But with only 23 games remaining, this team knows it has to kick into gear and “start feeling confident,” as Manu put it. Sunday was a good start, though the Mavericks match up horribly with the Spurs.
Dallas has put together a nice season thus far, and Dirk Nowitzki has mustered a renaissance of sorts via a new-look pick-and-roll offensive attack that actually resembles a little of what San Antonio likes to do. But you don’t see that 36-25 record reflected in the way they play when they take the court against the Spurs.
San Antonio has now won eight straight games against the Mavericks, the longest such streak against Dallas in Duncan’s career. And they appear to be coasting at times against their rivals up I-35. The Mavericks can score, but their defense has real issues against the Spurs’ level of execution. A first-round matchup against the silver and black is probably the last thing they’d want beyond a meeting with the Thunder, so grabbing that No. 6 seed is crucial to Dirk and Friends.
Before Sunday night, the Spurs were 18-8 in the 26 games since Splitter went down against the Clippers. They successfully treaded water in the mean time, managing to come out on the other side just one game back of Oklahoma City at the top of the Western Conference standings. It’s actually sort of a minor miracle.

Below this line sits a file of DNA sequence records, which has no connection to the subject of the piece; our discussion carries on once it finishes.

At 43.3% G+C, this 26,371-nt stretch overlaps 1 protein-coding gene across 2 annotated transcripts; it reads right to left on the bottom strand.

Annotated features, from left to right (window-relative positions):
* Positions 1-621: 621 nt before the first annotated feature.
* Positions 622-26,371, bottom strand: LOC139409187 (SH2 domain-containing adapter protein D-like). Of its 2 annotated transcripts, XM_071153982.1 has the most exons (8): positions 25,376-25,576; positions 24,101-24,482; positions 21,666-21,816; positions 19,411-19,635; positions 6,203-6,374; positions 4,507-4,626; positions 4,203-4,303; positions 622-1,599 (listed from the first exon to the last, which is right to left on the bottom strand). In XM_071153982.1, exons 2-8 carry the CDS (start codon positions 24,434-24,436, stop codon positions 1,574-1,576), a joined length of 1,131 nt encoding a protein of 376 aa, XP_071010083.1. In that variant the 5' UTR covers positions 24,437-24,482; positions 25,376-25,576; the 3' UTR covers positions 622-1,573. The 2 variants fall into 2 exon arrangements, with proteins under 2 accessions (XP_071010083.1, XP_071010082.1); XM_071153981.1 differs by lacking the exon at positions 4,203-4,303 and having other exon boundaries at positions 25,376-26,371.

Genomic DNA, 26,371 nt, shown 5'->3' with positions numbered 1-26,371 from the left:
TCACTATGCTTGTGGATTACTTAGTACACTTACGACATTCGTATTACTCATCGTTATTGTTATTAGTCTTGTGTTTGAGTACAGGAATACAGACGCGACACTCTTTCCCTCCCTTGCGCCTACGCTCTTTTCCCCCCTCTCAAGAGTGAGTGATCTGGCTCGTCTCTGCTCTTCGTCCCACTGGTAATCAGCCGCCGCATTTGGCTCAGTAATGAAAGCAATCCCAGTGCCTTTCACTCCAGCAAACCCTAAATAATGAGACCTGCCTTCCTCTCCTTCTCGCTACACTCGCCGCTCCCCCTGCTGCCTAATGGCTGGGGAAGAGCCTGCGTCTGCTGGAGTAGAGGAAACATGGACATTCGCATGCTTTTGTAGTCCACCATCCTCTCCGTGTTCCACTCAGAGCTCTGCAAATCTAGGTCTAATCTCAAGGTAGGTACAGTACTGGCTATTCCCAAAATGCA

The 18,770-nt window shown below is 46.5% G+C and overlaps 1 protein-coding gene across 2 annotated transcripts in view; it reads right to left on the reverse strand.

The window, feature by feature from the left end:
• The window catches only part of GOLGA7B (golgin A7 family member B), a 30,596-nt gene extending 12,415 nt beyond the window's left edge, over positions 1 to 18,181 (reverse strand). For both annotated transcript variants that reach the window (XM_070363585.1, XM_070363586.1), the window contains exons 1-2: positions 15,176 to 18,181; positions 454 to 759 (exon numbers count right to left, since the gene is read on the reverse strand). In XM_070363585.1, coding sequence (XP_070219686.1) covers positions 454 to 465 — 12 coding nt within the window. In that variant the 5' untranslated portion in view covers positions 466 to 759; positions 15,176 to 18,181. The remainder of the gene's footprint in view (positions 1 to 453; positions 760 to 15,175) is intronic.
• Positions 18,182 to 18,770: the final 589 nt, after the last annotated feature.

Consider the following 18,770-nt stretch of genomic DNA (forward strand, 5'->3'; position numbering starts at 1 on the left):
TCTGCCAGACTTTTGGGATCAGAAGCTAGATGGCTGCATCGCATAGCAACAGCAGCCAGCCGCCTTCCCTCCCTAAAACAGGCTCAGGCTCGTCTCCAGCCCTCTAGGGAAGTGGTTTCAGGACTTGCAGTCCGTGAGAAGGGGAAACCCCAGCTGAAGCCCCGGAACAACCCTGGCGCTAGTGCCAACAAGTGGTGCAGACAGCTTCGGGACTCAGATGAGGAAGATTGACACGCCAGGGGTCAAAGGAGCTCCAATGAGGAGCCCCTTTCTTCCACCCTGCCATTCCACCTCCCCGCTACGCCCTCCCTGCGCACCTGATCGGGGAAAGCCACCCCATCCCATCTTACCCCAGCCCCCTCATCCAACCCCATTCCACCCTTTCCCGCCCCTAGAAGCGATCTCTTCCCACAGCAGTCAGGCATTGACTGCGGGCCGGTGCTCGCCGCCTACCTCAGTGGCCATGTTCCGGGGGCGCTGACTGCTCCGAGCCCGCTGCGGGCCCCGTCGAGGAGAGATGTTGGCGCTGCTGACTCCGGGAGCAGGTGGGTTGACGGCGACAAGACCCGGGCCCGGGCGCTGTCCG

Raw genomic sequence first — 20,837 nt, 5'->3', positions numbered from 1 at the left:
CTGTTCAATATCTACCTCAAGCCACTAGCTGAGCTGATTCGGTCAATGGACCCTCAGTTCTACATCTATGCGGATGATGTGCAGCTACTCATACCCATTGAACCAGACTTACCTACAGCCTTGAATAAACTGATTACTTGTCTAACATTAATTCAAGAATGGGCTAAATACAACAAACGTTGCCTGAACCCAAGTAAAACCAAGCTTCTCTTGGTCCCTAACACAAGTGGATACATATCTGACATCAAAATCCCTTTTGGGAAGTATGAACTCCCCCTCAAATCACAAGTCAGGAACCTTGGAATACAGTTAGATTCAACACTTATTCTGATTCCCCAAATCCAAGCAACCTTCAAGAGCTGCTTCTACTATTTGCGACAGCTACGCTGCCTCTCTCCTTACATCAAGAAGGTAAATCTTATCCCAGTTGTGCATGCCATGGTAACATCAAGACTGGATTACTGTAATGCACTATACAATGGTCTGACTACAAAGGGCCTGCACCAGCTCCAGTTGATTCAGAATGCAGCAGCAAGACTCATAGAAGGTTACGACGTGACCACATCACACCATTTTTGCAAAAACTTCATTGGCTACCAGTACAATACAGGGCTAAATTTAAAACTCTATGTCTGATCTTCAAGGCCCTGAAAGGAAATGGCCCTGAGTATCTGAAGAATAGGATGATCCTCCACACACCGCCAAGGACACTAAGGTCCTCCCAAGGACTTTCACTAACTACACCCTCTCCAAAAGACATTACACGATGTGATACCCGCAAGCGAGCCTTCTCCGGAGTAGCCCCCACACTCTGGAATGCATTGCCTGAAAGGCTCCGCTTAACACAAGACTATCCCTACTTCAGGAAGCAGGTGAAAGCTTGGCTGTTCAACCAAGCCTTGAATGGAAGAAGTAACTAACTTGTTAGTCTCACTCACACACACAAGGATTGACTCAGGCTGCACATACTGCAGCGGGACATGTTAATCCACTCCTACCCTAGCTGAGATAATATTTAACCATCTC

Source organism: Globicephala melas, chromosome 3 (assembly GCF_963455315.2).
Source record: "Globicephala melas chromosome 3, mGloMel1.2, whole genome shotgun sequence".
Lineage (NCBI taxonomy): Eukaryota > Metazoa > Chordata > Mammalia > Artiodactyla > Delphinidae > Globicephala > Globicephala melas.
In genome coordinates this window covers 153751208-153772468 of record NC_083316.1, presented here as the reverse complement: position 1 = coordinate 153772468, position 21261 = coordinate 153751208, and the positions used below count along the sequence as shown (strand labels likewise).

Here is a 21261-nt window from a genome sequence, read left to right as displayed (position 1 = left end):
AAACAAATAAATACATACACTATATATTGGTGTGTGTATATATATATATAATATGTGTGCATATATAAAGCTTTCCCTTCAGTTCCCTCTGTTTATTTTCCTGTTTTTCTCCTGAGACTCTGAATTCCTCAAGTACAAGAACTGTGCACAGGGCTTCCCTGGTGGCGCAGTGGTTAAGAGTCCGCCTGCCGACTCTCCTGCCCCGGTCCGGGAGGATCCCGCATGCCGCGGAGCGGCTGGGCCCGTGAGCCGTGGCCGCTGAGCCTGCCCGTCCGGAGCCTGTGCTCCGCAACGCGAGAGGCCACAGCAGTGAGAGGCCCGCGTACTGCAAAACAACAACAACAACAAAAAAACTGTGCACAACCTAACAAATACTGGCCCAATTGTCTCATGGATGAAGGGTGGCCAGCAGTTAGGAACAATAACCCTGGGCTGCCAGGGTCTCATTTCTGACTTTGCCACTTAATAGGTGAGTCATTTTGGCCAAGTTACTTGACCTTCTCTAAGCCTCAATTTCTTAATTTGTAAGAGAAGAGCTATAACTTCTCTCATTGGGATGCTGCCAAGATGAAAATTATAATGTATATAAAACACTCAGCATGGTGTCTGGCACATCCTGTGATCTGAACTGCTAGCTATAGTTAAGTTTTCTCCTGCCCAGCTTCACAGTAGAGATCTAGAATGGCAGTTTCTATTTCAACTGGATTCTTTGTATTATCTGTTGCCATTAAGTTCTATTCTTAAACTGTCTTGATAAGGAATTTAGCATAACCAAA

But now they’re back to full strength, and the rotation looked familiar for the first time in what feels like forever. There’s a little more than a month and a half remaining before the start of the postseason, and the Spurs have a few things left on their plate to finish before then. They’ll have another opportunity to face off against the league’s elite soon enough, and the games are much more important now than they were in December.
All year long I’ve written about remaining patient as San Antonio deals with its various maladies, that it’s not worth judging this team by its success or lack thereof over the first couple of months of the season. It’s just about time to start judging now. Players told me in the locker room before the game that they’ve been able to find a rhythm within the offense despite all the injuries, but it’s not the same until the real thing is out on the floor. Now they’re back, and finding that required level of rhythm and confidence — not just for the players, but for the coaches as well in terms of their rotations — is of the utmost importance.
That team we watched cruise through the 2012-13 season — we haven’t seen it since it left the floor after Game 7 in Miami. Physically, it’s been there, but the machine that came within seconds of grabbing the franchise’s fifth championship hasn’t been humming along so smoothly. The injuries have finally subsided, paving the way and greasing the wheels for a stretch run that’s going to play a major part in the conference standings; and if any team in the league can find synergy over the next month and a half, it’s the Spurs.
It was a quiet win Sunday night, but for San Antonio (43-16) it was the flipping of a switch that had been off for quite a while. Whether the engine runs the same way it used to remains to be seen, but at least it’s still got a chance to warm up.